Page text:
The act of numbering; reckoning; also, the number ascertained by counting.
Of blessed saints for to increase the count.
By this count, I shall be much in years.

#### Count

An object of interest or account; value; estimation.

#### Count

A formal statement of the plaintiff's case in court; in a more technical and correct sense, a particular allegation or charge in a declaration or indictment, separately setting forth the cause of action or prosecution.

#### Count

A nobleman on the continent of Europe, equal in rank to an English earl.

#### Count

The total number counted;
A blood count

#### Count

The act of counting;
The counting continued for several hours

#### Count

A nobleman (in various countries) having rank equal to a British earl

#### Count

Determine the number or amount of;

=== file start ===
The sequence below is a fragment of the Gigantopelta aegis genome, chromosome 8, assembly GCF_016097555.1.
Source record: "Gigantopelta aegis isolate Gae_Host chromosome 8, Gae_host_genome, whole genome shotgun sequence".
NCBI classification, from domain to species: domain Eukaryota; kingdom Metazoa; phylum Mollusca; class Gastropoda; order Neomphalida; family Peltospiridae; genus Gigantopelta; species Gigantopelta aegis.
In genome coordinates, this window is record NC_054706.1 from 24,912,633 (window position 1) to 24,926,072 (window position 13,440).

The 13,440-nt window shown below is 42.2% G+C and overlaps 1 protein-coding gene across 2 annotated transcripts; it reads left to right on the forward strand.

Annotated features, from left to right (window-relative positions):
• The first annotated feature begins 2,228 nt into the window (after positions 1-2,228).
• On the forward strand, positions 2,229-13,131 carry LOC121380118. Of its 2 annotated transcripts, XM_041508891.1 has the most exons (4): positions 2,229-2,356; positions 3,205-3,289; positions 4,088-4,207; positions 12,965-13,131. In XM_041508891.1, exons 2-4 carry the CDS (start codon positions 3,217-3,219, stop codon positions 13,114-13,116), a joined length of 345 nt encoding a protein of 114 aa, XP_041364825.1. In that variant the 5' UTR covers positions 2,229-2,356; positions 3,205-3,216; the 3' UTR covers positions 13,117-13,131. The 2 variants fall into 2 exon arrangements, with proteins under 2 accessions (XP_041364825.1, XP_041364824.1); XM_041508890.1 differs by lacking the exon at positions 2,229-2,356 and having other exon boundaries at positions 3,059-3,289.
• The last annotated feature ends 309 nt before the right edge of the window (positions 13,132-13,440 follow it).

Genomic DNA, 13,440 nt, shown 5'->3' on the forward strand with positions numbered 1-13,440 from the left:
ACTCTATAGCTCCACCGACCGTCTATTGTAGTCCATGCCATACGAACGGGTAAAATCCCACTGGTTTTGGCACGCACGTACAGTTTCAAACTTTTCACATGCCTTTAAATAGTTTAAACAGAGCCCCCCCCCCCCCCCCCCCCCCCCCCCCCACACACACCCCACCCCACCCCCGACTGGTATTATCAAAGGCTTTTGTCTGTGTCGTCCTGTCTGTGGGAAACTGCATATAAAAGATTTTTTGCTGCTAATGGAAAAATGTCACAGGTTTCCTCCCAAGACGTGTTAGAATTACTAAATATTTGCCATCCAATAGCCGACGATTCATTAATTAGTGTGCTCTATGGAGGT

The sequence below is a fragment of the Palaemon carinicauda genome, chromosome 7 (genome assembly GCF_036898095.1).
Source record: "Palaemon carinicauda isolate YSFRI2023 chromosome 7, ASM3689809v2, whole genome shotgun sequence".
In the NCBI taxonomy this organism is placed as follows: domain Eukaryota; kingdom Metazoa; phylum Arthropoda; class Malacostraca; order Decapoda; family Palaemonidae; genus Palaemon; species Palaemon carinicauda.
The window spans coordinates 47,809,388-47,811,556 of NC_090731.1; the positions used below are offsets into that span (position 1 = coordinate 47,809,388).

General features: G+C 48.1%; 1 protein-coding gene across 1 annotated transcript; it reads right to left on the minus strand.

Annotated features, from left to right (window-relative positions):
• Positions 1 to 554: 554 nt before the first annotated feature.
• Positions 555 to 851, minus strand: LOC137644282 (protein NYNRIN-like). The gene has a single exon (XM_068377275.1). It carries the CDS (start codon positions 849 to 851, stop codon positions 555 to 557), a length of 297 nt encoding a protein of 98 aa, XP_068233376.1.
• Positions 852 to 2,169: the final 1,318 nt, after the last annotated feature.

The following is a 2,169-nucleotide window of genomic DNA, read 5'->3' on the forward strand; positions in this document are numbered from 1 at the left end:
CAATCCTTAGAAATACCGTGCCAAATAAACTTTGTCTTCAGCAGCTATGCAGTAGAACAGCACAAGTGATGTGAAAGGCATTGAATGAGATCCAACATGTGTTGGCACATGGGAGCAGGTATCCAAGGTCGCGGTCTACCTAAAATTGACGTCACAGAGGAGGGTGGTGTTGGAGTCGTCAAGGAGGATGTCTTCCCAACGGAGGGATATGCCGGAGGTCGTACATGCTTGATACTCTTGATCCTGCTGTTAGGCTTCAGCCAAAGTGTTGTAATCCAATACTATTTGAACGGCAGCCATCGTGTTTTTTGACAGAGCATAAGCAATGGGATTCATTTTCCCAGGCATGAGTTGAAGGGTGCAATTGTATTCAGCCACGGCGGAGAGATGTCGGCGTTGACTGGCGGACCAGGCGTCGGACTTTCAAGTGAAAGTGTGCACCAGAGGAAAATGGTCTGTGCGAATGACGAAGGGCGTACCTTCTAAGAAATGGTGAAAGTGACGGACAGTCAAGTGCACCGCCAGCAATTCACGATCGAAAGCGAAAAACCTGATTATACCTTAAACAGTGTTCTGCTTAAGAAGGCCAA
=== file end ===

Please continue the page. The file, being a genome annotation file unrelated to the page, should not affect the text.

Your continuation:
Can you count the books on your shelf?

#### Count

Have weight; have import, carry weight;
It does not matter much

#### Count

Show consideration for; take into account;
You must consider her age
The judge considered the offender's youth and was lenient

#### Count

Name or recite the numbers;
The toddler could count to 100

#### Count

Put into a group;
The academy counts several Nobel Prize winners among its members

#### Count

Include as if by counting;
I can count my colleagues in the opposition

#### Count

Have faith or confidence in;
Look to your friends for support
You can bet on that!
Depend on your family in times of crisis

#### Count

Take account of;
You have to reckon with our opponents
Count on the monsoon

#### Count

To regard or consider in a specific way.
Every opinion counts in this discussion.

## FAQs

#### What does it mean to "lose count"?